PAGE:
Joel Klein, chancellor of the New York City Department of Education, who made tough calls about teachers, students, and parents while turning around a troubled school system.

Jim McNerney, CEO of Boeing, whose strategic judgment helped him reinvigorate his company and restore a culture of trust and respect.

The late general Wayne Downing, who found an unexpected opportunity in the midst of crisis when he led the Special Operations raid to capture Manuel Noriega.

A. G. Lafley, CEO of Procter & Gamble, who bet $57 billion to purchase Gillette and reinvent his company.

Brad Anderson, CEO of Best Buy, who made the call to commit totally to a customer-centric strategy and led his people to execute it.

Whether you’re running a small department or a global corporation, Judgment will give you a framework for evaluating any situation, making the call, and correcting if necessary during the execution phase. It will show you how to handle the overlapping domains of people, strategy, and crisis management. And it will help you teach your entire team to make the right call more often.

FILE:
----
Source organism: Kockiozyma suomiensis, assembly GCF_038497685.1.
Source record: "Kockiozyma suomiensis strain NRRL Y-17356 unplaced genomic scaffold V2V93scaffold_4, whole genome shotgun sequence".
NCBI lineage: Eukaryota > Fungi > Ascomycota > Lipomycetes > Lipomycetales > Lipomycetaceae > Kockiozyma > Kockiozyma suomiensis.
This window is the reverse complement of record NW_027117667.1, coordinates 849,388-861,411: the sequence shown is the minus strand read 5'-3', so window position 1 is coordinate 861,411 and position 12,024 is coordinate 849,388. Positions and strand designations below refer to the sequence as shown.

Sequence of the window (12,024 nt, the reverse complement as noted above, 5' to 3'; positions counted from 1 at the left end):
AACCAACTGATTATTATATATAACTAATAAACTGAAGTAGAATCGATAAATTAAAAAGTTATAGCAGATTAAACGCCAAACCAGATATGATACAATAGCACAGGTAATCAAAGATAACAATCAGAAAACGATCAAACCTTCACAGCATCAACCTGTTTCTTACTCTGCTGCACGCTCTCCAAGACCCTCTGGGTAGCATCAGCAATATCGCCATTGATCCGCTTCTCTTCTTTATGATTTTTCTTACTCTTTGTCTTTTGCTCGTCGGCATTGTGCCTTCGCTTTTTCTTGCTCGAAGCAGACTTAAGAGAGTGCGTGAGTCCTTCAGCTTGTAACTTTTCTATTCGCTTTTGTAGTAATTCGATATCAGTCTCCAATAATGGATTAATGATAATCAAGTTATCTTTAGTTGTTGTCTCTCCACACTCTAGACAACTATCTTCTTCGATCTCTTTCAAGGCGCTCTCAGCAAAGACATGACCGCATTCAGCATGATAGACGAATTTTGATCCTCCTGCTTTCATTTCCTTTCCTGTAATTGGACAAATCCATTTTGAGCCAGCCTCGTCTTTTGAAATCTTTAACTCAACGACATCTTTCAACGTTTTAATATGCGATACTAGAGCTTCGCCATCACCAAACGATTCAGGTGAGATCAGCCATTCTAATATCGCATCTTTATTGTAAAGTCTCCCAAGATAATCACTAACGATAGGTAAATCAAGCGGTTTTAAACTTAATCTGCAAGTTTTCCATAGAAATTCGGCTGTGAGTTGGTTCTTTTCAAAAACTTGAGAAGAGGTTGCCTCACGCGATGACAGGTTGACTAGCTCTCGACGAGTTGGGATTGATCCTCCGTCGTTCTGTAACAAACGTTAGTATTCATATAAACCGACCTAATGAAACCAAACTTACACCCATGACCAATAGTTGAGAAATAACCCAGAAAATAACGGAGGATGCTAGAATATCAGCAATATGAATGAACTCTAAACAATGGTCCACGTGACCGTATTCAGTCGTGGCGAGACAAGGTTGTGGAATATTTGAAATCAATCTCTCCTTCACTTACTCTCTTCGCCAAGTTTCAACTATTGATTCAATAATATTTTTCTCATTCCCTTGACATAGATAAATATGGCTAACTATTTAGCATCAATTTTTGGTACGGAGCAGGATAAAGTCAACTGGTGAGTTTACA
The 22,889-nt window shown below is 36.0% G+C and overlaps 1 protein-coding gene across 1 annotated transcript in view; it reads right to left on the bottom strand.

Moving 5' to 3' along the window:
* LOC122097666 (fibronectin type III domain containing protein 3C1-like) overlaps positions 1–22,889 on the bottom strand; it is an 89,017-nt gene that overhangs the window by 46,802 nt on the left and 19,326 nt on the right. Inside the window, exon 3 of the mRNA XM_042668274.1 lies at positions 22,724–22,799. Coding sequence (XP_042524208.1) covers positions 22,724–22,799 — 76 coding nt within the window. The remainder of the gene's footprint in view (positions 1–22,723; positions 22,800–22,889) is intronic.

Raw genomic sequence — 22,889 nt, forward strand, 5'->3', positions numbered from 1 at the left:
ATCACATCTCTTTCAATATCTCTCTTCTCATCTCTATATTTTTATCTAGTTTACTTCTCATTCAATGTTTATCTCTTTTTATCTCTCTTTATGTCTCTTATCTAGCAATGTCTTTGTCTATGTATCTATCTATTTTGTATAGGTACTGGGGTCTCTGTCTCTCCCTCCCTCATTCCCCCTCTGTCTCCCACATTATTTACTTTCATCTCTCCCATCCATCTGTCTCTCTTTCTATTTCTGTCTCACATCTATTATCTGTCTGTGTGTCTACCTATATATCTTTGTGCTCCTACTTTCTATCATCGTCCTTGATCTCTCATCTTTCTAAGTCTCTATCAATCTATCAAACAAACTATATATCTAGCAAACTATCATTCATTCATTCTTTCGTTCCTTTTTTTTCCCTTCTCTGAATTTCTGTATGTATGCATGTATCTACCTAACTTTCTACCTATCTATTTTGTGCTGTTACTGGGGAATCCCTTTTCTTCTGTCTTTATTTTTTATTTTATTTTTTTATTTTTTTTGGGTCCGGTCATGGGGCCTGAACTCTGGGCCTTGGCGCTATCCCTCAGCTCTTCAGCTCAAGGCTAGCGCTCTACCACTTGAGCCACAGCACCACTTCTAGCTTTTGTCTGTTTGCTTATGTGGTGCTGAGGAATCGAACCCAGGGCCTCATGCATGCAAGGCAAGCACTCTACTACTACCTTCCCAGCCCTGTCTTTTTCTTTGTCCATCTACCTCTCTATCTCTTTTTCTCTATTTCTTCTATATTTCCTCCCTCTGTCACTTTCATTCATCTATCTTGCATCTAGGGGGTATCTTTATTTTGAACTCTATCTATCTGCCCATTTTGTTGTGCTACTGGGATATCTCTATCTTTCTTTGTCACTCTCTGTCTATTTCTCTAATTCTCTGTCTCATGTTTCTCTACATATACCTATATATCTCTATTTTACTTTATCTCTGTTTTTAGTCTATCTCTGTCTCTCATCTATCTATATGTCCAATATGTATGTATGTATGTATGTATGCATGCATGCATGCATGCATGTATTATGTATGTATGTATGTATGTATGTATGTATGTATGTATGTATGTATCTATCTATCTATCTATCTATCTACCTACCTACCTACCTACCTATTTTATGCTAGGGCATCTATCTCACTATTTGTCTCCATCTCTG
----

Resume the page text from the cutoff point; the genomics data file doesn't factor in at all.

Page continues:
No organization can afford to neglect this crucial discipline—and no previous book has ever brought it into such clear focus.

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Editorial Reviews

Library Journal

As with Big Fishand The Watermelon King, Wallace offers here a Southern novel full of whimsy and folklore. Clearly influenced by Flannery O'Connor and Eudora Welty, Wallace tells the story of Henry Walker, a magician with Jeremiah Musgrove's Chinese Circus in the 1950s South. As a boy in Albany, NY, Henry learned magic from the pasty-faced Mr. Sebastian, believing his mentor to be the devil, and lost his beloved sister as a result. Through his travels, Henry constantly loses those he cares about. As Wallace slowly reveals that the supernatural has less to do with Henry's fate than he thinks, the story grows more powerful. This captivating morality tale is told from multiple points of view well narrated by Norman Dietz, L.J. Ganser, Katherine Kellgren, T. Ryder Smith, Tom Stechschulte, and, especially, Alyssa Bresnahan, whose character's unrequited love for Henry is particularly poignant. Highly recommended for all collections.
—Michael Adams

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Product Details